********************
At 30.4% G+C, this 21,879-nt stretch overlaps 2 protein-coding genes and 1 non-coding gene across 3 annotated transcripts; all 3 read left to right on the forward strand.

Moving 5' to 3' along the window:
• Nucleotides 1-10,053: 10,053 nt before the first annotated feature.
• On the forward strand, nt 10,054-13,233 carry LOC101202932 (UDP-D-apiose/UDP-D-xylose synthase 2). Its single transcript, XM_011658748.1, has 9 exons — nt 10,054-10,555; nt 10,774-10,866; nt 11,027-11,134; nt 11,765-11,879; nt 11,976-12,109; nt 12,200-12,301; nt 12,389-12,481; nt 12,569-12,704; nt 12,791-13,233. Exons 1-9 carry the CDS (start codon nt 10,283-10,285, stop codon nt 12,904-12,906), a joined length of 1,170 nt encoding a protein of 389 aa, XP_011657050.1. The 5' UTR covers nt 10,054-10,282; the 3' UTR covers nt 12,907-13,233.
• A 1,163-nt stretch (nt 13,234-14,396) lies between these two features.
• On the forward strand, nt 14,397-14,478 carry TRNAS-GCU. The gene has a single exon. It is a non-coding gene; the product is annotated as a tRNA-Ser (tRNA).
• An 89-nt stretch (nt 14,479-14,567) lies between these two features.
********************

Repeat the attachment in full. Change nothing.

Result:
At 30.4% G+C, this 21,879-nt stretch overlaps 2 protein-coding genes and 1 non-coding gene across 3 annotated transcripts; all 3 read left to right on the forward strand.

Moving 5' to 3' along the window:
• Nucleotides 1-10,053: 10,053 nt before the first annotated feature.
• On the forward strand, nt 10,054-13,233 carry LOC101202932 (UDP-D-apiose/UDP-D-xylose synthase 2). Its single transcript, XM_011658748.1, has 9 exons — nt 10,054-10,555; nt 10,774-10,866; nt 11,027-11,134; nt 11,765-11,879; nt 11,976-12,109; nt 12,200-12,301; nt 12,389-12,481; nt 12,569-12,704; nt 12,791-13,233. Exons 1-9 carry the CDS (start codon nt 10,283-10,285, stop codon nt 12,904-12,906), a joined length of 1,170 nt encoding a protein of 389 aa, XP_011657050.1. The 5' UTR covers nt 10,054-10,282; the 3' UTR covers nt 12,907-13,233.
• A 1,163-nt stretch (nt 13,234-14,396) lies between these two features.
• On the forward strand, nt 14,397-14,478 carry TRNAS-GCU. The gene has a single exon. It is a non-coding gene; the product is annotated as a tRNA-Ser (tRNA).
• An 89-nt stretch (nt 14,479-14,567) lies between these two features.